We are home from Puglia – the most Madonna-ishplace to be this summer, in all senses of the word. It was, obviously, really great. Food and wine and figs and aperol spritzes and marble-floored slippery towns and little scenes like this everywhere:
As well as a dazzling array of pork products. Oh, preserved meat! Oh how you make a buttery crusty roll so toothsome and salty and delicious! The gelato was cheap and everywhere, which was lucky because the rules are to have one a day every day of a holiday – two euro for proper non-wafery cones and two scoops piled into the top – all chocolate and cinnamon custard and pistachio and strawberry and fig.
There were massive dogs everywhere, all allowed into cafes where the lattes were one euro and the croissants were cut open with scissors and slathered in warmed vats of nutella. That kind of national, cultural endorsed nutella usage makes you realise that guilt over nutella needs to be consciously discarded, along with device-usage guilt, drinking-at-lunchtime guilt, and taking-too-long-to-take-kids-to-the-a&e guilt. Life is simply too short.
The women were kind of squat, the nonnas uniformly dressed well and in pucci-esque prints, and the beaches were filled with women of all ages and sizes wearing bikinis with the bottoms cut into their bum cheeks, halfway between full bottom pants and a string. Like this, in fact:
(I drew that)
So it was really great to see all these wobbling bronzed healthy women hanging out at the beach in their bikini all looking normal and non-anxious about their bits. And I also wore my bikini there and sashayed around and ate mucho pasta and kept up a steady diet of lunchtime prosecco and didn’t feel bad at all. Thank you, Italy, for your kindness towards normal women looking normal in their normal beach attire and for helping me feel that food and appetites are really ok. I got brown, hardly cooked, read four books (The Essex Serpent, Golden Hill, The Dry and PopCo) and from the monthly sprawling antique markets bought four silk quilts, murano glass, a vintage silk nightdress (made by someone with massive boobs which on me billows out and sags as it catches on my craggy lonely tiny embonpoint), and a white embroidered collared blouse which I think might make me look like Gwyneth Paltrow in The Talented Mr Ripley. Maybe. Possibly. Not really. The flea markets looked like this:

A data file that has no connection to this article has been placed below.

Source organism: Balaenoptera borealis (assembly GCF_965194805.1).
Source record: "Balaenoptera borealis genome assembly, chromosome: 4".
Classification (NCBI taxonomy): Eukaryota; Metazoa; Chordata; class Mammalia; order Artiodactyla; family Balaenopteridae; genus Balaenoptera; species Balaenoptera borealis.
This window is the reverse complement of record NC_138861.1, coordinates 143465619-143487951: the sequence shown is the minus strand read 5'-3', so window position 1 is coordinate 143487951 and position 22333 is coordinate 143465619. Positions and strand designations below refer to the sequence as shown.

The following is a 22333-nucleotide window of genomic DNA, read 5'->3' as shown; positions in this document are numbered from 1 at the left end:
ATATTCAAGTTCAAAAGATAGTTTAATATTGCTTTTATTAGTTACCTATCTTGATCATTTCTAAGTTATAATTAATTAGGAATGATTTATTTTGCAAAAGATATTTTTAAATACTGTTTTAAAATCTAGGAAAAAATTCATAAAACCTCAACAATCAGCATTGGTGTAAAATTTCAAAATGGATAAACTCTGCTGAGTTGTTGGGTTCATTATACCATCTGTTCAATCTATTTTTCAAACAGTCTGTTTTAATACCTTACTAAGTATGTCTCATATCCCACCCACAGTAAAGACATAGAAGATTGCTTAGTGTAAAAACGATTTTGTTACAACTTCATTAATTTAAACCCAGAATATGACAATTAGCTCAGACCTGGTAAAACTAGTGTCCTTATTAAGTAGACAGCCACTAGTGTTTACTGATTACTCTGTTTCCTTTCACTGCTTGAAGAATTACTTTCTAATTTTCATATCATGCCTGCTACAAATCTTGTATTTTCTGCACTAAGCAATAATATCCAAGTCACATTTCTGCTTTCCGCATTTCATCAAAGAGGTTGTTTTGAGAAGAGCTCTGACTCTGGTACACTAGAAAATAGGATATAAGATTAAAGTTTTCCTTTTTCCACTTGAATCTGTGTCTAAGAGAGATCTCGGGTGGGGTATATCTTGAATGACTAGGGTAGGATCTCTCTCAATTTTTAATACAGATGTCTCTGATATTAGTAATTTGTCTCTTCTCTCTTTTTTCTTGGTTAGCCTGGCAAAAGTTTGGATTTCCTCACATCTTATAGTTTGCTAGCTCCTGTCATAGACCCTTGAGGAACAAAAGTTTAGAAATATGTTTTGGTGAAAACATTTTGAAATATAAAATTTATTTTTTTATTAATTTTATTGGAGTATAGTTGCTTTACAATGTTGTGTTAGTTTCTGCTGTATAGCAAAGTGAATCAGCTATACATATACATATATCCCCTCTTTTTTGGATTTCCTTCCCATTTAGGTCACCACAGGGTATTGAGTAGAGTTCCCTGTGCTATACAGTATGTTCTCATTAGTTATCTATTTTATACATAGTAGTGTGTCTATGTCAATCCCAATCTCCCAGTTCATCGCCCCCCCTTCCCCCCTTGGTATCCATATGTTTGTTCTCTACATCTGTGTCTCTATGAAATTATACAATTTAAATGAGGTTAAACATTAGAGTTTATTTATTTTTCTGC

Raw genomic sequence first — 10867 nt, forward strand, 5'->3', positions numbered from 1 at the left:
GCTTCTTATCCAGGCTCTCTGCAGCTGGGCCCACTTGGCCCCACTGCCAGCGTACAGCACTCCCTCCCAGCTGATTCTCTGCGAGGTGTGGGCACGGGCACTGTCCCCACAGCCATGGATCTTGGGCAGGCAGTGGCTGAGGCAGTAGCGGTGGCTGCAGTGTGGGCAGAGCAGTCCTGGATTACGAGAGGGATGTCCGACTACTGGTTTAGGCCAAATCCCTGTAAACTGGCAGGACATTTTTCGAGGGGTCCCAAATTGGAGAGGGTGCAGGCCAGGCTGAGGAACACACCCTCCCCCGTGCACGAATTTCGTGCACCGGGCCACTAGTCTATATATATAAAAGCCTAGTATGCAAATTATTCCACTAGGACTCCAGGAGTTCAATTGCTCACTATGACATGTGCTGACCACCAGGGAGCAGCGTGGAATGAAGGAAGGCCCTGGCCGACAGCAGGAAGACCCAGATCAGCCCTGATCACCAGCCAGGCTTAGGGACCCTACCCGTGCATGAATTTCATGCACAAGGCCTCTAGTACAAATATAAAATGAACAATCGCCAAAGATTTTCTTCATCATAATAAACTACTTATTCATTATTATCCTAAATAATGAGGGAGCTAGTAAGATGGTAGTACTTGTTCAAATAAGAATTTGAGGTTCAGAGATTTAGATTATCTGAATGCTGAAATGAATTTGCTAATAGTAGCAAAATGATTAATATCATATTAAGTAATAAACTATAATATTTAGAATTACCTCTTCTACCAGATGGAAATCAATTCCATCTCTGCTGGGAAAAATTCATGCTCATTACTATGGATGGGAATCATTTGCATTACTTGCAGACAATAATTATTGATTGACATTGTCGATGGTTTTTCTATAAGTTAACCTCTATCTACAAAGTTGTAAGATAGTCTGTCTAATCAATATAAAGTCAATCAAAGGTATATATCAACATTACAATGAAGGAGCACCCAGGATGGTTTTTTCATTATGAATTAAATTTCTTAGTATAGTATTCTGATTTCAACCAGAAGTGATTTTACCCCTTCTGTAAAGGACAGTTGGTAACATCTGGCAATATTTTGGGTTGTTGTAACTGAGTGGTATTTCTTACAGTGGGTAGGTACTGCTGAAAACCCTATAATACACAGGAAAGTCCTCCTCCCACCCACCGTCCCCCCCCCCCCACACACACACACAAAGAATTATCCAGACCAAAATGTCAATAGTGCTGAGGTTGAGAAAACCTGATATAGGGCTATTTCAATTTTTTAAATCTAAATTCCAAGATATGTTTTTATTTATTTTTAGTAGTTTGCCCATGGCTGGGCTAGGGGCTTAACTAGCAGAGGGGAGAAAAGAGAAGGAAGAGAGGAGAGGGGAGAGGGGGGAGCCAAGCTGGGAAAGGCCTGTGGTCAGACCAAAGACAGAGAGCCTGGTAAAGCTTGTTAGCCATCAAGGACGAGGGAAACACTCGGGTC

It Wasn’t All Japes Though
The first week we swelled to a group of 13, with two other families coming along – baffling the local restaurant with our overexcited late night dinners where the kids got a bit feral and broke chairs and attacked the gardens. One night though, we drove out in our three cars to a beach town an hour away to catch the circus and meet up with a family we had met on the plane over. I was in charge of one car, which was generally horrible and traumatising because of the driving on the other side of the road and my total lack of spatial awareness – it was all a bit WHOA SORRY ABOUT GETTING TOO CLOSE TO THAT ANCIENT WALL and sweating and swearing and of course low batteries while google mapping on our phones and sleepy kids trying to navigate but falling asleep and other terrifying and dangerous car-related whatnot. So this night we drive to Torre Ovo, which was like an Italian Blackpool, and we go swimming and Mark and Noah take off snorkelling. I am left holding the towels and spare clothes while everyone else finds a nicer part of the beach. I sat for a bit, waiting for Mark and Noah to come back but Mark doesn’t just snorkel for half an hour, say, but hours and hours…once he is in, you just have to wait and hang out by yourself and get a bit annoyed. It’s a years-old problem. So I finally get up and meet the others at the nicer part and then we all decide to get moving – we have to find somewhere to eat in amongst the shouty Italians and then get to the circus in time, and so Amanda and Charlotte take the kids and I wait for the snorkelers and then we see Mark coming up the beach and I say THANK GOODNESS HURRY UP ITS SO BORING WAITING FOR YOU WITH YOUR INFERNAL SNORKELLING NEEDS and he says: Where is Noah?